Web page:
Everyday air pollution can harm brain development in adolescents

NIEHS-funded researchers found that young adolescents’ brains developed differently when they were exposed to air pollution during childhood, even when pollutant levels were well below national air quality standards. This study is the first to assess how air pollution may affect the growth of children’s functional networks, which pass information between different regions of the brain and are essential for cognitive and emotional development.

The study included approximately 9,500 children from ages 9 to 13 who were enrolled in the Adolescent Brain Cognitive Development Study, a long-term pediatric health study. At the beginning of the study and two years later, the team used magnetic resonance imaging to examine networks between different brain regions in each participant. Using each child’s home address and environmental data sets, they also estimated annual exposure levels to fine particulate matter (PM2.5), ozone (O3), and nitrogen dioxide (NO2).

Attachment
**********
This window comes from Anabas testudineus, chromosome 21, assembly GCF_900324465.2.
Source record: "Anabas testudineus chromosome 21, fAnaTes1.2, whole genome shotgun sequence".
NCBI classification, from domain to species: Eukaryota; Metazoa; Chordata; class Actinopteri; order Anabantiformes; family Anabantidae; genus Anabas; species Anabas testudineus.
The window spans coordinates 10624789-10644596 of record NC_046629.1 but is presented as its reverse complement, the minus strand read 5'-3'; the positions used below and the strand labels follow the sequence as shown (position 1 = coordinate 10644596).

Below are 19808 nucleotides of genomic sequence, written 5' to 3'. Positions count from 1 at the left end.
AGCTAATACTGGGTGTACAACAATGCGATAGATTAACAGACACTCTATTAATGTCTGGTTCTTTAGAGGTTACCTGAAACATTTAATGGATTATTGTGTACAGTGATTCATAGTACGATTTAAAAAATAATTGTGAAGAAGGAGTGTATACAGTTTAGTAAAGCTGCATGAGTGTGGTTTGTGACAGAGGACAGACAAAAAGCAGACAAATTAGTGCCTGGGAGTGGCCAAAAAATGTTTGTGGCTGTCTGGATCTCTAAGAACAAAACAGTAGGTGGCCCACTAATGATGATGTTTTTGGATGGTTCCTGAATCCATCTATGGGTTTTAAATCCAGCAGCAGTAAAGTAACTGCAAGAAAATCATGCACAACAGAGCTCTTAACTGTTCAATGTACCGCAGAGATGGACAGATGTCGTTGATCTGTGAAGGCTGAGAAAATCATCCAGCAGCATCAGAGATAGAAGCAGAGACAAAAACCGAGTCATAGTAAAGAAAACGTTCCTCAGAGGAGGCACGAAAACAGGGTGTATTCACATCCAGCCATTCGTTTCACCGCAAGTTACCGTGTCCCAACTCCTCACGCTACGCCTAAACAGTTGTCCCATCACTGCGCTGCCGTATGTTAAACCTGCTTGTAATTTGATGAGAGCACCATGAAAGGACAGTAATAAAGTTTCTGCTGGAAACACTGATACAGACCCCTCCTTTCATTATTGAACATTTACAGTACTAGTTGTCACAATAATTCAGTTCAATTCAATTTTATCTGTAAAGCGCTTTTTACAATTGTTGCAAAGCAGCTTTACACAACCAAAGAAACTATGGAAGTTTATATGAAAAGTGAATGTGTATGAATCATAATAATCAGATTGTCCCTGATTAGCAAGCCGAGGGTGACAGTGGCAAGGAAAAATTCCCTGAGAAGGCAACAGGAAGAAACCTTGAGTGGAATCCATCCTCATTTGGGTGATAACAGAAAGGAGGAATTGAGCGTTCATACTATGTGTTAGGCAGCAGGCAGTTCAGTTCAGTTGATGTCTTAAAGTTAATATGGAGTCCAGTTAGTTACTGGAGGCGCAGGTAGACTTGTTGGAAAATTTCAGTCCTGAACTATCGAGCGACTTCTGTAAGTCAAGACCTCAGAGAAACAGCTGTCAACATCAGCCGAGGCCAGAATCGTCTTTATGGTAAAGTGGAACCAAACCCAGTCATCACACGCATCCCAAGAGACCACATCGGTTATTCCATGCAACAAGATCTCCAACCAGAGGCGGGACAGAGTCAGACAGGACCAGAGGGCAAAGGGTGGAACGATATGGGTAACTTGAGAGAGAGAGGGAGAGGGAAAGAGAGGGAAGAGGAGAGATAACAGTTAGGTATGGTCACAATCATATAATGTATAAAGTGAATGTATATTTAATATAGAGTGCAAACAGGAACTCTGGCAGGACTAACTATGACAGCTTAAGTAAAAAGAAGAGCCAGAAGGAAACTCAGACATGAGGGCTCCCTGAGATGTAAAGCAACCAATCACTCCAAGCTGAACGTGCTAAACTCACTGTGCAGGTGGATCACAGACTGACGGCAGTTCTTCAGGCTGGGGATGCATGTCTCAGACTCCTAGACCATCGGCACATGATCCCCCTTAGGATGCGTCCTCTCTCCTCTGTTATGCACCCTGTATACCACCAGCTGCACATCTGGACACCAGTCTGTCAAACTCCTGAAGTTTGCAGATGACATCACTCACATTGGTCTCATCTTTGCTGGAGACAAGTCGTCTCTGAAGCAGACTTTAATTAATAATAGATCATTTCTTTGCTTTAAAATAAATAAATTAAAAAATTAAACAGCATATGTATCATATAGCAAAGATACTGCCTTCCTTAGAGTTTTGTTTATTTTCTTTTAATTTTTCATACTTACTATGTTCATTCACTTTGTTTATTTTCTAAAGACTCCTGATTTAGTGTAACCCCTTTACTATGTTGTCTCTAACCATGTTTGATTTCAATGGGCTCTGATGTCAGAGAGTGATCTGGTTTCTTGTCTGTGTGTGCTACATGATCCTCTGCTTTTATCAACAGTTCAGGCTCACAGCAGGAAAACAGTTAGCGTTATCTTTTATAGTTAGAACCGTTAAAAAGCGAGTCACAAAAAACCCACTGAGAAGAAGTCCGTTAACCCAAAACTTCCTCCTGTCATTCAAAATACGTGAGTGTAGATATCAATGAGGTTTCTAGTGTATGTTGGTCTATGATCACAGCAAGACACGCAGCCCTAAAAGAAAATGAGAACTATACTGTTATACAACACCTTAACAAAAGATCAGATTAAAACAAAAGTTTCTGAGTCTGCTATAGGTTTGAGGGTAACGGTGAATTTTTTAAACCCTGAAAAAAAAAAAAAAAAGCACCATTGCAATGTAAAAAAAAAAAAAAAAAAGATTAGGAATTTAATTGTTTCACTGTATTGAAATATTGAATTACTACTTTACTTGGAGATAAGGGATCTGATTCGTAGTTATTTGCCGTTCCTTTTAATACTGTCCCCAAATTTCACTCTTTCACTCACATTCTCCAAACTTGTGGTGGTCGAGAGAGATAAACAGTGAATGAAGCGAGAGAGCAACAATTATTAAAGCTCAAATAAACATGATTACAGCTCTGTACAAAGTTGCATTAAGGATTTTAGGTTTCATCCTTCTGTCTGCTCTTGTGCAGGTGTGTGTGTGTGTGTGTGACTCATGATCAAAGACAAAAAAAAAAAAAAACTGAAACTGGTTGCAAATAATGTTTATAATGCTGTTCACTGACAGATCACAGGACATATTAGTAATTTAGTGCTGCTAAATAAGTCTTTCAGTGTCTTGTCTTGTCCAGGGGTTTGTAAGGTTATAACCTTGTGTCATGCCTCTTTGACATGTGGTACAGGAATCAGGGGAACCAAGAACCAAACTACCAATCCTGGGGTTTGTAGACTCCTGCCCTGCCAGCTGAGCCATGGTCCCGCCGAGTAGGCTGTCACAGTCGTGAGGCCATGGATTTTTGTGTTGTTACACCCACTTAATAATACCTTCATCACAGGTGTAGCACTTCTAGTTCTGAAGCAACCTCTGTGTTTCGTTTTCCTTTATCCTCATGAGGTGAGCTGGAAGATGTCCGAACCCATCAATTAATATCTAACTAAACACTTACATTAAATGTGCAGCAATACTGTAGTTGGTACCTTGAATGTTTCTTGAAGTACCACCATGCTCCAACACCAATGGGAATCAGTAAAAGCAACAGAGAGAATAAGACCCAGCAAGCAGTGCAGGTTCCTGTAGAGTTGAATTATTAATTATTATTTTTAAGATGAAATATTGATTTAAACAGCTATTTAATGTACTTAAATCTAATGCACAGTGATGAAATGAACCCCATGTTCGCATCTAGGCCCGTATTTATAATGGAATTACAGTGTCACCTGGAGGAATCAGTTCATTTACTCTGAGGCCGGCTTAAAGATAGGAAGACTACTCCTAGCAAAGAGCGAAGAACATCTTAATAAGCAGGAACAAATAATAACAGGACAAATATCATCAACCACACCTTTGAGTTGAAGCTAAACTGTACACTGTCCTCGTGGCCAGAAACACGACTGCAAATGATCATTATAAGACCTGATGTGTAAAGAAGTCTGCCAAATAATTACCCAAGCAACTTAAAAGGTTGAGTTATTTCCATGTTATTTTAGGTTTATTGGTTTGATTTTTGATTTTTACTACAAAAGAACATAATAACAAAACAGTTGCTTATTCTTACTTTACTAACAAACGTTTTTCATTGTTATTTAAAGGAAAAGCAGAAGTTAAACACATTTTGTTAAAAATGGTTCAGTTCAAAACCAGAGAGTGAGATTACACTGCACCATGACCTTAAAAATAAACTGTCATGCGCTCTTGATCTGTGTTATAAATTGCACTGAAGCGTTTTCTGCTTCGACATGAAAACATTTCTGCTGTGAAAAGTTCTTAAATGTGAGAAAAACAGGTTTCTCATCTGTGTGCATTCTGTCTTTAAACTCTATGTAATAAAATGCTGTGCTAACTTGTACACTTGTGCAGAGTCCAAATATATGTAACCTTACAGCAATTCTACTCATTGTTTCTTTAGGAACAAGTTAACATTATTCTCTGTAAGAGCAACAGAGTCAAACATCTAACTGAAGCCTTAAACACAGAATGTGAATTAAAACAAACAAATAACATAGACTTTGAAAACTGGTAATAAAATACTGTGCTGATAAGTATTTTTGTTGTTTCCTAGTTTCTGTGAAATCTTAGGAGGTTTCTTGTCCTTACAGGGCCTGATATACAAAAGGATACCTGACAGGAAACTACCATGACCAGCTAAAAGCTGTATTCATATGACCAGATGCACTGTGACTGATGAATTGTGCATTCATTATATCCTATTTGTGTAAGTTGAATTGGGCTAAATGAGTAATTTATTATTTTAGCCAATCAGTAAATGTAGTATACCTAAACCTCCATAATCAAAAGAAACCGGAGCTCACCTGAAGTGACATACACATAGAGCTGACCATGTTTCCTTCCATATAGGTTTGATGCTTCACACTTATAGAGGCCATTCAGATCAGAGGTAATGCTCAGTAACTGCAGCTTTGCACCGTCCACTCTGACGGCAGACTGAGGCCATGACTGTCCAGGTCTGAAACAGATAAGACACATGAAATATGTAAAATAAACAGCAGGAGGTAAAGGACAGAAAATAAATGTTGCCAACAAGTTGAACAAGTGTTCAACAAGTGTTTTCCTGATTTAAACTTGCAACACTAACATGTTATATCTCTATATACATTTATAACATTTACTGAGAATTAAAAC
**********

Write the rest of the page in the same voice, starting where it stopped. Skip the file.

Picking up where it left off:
The researchers found that greater exposure to PM2.5 was linked to increased connectivity among brain regions, whereas more exposure to NO2 predicted decreased connectivity across development. Exposure to higher O3 levels was associated with more connections over time within the cortex, specifically in regions typically engaged during passive rest and mind-wandering. However, higher O3 exposure was linked to fewer connections between the cortex and brain regions that regulate emotions and memory as children aged. These changes in network connectivity may lead to dysregulation of various brain processes, making children more susceptible to neurological problems.

These findings demonstrate that low-level air pollution exposure in childhood altered brain network patterns over time. According to the authors, the results can help inform the development of stricter air quality standards to protect health. (LS)

Citation: Cotter DL, Campbell CE, Sukumaran K, McConnell R, Berhane K, Schwartz J, Hackman DA, Ahmadi H, Chen JC, Herting MM. 2023. Effects of ambient fine particulates, nitrogen dioxide, and ozone on maturation of functional brain networks across early adolescence. Environ Int 177:108001.